CHICAGO — Nico Hischier was nervous, swaying a bit as he spoke to the media, admitting he had some jitters as this NHL draft approaches on Friday.

About 60 feet away, Nolan Patrick leaned on a stick and said not only was he not nervous, he also really couldn't care less whether he's picked first overall Friday by New Jersey or second by the Flyers because his goal is just to get into the NHL.

"Doesn't matter to me," Patrick said Thursday. "A lot of guys will tell you what you want to hear. That they don't care, but deep down, they do.

"I don't care. It's not going to change my chances in the NHL if I go No. 1 or 4. I'm gonna take it. Where I go is not gonna help me any more. At the end of the day, I've got to work hard."

That said, Hischier is poised to become the highest-drafted Swiss player ever and if he went first overall …

"I would make history and that would make me proud," Hischier beamed. "Really happy, for sure."

Both players participated in Thursday's ball-hockey clinic in a parking lot just across the street from United Center where one of them will go to the Devils and one to the Flyers on Friday night.

"Yeah, I little bit nervous," Hischier admitted. "It's not up to me. I just have to enjoy it."

Flyers general manager Ron Hextall took both players out to dinner separately in Buffalo, New York, earlier this month at the NHL Scouting Combine to try and get a peek behind their personalities (see story).

"We talked about Philadelphia, talked about the club, the goals, what's important for them," Hischier said. "It was good dinner and went well."

Patrick, who is from Winnipeg, Manitoba, said he was impressed with the steakhouse and said what he liked best about the meal was getting into arguments with fellow Manitoban, Hextall, who is from Brandon.

"He's a really nice guy," Patrick said. "It was a fancy steakhouse. I'll take those dinners any day. He knows what he is doing in Philly. If I were lucky enough to go there, I'd be happy.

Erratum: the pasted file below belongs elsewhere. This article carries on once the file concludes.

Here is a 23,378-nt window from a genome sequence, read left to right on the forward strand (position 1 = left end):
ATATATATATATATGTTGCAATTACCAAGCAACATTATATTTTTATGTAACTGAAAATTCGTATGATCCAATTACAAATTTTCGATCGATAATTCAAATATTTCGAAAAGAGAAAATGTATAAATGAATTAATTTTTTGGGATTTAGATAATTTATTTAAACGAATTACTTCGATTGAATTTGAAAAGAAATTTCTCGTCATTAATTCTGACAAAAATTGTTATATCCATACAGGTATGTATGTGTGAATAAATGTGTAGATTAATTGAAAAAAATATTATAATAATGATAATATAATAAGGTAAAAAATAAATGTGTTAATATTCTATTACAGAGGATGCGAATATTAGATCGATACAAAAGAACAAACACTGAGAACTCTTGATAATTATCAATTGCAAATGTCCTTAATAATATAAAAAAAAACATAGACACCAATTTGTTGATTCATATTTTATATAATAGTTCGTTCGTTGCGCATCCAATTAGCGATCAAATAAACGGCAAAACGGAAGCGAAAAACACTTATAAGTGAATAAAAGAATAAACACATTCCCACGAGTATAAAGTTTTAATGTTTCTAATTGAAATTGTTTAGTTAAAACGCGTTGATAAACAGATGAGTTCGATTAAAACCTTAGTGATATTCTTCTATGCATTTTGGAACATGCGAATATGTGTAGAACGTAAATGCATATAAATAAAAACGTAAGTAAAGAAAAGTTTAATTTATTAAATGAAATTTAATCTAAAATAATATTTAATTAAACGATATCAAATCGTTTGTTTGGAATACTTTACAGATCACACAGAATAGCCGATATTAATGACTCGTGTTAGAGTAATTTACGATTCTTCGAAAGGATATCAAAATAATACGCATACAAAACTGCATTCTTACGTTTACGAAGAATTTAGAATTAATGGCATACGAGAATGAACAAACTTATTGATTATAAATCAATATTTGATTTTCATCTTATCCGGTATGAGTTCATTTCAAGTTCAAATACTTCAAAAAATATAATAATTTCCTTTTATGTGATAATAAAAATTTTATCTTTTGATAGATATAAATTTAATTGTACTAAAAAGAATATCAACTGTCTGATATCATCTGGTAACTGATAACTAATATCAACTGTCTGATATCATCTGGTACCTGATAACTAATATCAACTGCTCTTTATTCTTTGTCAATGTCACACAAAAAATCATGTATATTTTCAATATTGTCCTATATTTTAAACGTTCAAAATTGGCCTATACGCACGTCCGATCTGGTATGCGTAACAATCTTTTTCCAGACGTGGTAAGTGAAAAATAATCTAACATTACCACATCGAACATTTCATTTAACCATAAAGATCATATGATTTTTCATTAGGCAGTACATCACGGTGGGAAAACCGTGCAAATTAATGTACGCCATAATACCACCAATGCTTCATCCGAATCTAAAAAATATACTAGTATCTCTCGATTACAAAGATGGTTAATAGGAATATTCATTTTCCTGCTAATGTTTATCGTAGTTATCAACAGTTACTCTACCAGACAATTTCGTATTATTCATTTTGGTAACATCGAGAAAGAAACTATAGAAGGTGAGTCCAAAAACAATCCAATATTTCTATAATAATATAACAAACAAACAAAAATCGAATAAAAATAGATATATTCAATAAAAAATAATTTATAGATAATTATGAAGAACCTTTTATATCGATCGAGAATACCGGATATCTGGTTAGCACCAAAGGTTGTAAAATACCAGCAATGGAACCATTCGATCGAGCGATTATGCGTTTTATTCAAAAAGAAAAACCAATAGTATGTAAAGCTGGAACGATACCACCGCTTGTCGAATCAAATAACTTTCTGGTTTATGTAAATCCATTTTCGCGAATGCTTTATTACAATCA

"I know all about him. He's a Brandon Wheat King. Us Manitobans always going at each other. We got into a few arguments about some of his guys. Manitoba is the best place in the world."

Right now, for a couple hundred hockey players, Chicago is the best place in the world because this is the NHL draft and what happens Friday and Saturday will impact their lives forever.

Which is why Hischier brought his older brother, Luca, here. He plays for Bern in Switzerland where Hischier also was before transferring to the Quebec Major Junior Hockey League to play for Halifax this past season.

"My idol is my brother," Nico said. "He is playing pro in Bern. We have a good relationship. I'm happy he is here because I can ask him everything, on and off the ice."

Both players have some Flyers familiarity.

Hischier skated with Mark Streit last summer but hasn't talked to him since.

"Last summer, I skated with Streit, [Roman] Josi, [Shea] Weber and those guys," Hischier said. "It was fun."

Patrick played with Flyers defenseman Ivan Provorov two years ago in Brandon.

"Talked to Provy two weeks ago," Patrick said. "I was talking to Brayden Schenn the last couple days. Provy works out 10 hours a day."

A few weeks from now, one of these guys will be at the Flyers' developmental camp working out in Skate Zone.

"It's not up to me," Hischier said. "I don't focus on expectations, I don't focus on teams. Everything can happen.

"I'm going to be open for everything and happy, for sure. If it's No. 2 or 3, I'm gonna be happy anyway."

Flyers begin 2017-18 season out West, face Vegas for 1st time in February

Flyers begin 2017-18 season out West, face Vegas for 1st time in February

For the second straight year, the Flyers are beginning the season out West.

The NHL on Thursday released its 2017-18 schedule and as reported Wednesday, the Flyers open the season in San Jose on Oct. 4 as part of a four-game road trip that includes games in Los Angeles, Anaheim and concludes in Nashville on Oct. 10.

They'll return home on Oct. 14 for their home opener against the Washington Capitals that kickstarts a five-game homestand (see story). The Flyers will host the Islanders on Black Friday.

Flyers fans will have to wait a while for their first taste of the Vegas Golden Knights. The Flyers will face the Golden Knights for the first time on Feb. 11 in Vegas.

Pierre-Edouard Bellemare and the Golden Knights come to Philadelphia on March 12.

The Flyers will end the season at home against the New York Rangers.

You can see the Flyers' full schedule here (and buy tickets here).